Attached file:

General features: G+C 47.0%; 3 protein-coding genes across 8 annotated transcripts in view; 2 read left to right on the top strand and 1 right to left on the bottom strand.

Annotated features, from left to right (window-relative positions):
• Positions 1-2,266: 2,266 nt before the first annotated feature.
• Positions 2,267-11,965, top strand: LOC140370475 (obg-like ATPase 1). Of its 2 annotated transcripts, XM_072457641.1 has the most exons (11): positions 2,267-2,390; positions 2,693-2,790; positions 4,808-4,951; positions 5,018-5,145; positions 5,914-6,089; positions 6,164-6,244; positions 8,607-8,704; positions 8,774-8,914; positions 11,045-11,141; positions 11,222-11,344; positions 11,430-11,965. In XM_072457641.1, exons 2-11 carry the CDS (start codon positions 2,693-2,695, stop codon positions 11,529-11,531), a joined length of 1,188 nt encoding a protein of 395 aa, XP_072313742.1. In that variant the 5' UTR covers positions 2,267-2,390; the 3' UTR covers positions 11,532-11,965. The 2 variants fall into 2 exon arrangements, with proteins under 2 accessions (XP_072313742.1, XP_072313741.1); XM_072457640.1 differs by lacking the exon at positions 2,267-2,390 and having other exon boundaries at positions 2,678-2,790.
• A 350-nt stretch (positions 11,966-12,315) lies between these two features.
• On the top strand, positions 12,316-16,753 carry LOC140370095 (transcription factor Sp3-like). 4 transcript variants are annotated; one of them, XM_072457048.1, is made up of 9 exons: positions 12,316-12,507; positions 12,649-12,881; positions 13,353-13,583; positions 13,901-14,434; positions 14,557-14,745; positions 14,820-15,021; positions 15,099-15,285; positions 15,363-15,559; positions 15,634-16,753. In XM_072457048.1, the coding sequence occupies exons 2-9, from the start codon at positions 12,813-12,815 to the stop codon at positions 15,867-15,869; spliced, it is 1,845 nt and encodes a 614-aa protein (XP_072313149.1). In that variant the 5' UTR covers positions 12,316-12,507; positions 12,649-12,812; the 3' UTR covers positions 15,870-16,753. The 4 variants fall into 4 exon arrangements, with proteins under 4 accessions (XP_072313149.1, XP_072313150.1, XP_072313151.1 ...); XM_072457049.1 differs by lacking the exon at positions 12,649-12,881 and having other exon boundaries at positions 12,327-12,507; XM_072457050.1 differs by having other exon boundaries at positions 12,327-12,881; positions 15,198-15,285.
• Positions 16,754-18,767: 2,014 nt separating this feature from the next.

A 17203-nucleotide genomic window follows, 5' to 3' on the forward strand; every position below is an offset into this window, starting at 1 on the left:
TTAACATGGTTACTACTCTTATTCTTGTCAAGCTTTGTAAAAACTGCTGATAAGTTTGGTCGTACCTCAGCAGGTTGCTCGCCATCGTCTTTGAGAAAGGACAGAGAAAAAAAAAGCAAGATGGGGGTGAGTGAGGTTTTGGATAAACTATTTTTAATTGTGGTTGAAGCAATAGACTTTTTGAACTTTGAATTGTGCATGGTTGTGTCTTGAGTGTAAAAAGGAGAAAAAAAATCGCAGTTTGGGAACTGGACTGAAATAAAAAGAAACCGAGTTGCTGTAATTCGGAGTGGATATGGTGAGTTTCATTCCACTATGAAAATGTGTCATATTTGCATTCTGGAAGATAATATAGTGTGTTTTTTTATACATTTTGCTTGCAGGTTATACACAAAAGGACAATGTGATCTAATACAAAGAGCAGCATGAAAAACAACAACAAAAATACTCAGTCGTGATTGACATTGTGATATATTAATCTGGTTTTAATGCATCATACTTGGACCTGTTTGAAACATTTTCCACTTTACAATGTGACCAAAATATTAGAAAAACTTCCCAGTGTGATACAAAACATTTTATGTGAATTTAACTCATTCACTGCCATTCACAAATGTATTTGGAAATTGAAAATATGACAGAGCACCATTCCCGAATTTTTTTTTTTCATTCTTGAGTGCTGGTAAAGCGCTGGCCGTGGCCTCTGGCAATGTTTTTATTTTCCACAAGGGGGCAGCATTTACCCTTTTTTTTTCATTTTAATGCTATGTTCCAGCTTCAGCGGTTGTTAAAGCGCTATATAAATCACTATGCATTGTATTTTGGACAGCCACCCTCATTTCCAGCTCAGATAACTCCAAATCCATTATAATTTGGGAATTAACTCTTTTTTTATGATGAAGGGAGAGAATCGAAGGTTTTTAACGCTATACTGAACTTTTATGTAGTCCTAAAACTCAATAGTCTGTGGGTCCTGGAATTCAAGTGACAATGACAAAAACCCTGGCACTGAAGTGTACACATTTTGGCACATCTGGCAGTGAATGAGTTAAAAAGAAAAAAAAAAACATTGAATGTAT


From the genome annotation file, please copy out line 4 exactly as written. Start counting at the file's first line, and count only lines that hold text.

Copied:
• Positions 2,267-11,965, top strand: LOC140370475 (obg-like ATPase 1). Of its 2 annotated transcripts, XM_072457641.1 has the most exons (11): positions 2,267-2,390; positions 2,693-2,790; positions 4,808-4,951; positions 5,018-5,145; positions 5,914-6,089; positions 6,164-6,244; positions 8,607-8,704; positions 8,774-8,914; positions 11,045-11,141; positions 11,222-11,344; positions 11,430-11,965. In XM_072457641.1, exons 2-11 carry the CDS (start codon positions 2,693-2,695, stop codon positions 11,529-11,531), a joined length of 1,188 nt encoding a protein of 395 aa, XP_072313742.1. In that variant the 5' UTR covers positions 2,267-2,390; the 3' UTR covers positions 11,532-11,965. The 2 variants fall into 2 exon arrangements, with proteins under 2 accessions (XP_072313742.1, XP_072313741.1); XM_072457640.1 differs by lacking the exon at positions 2,267-2,390 and having other exon boundaries at positions 2,678-2,790.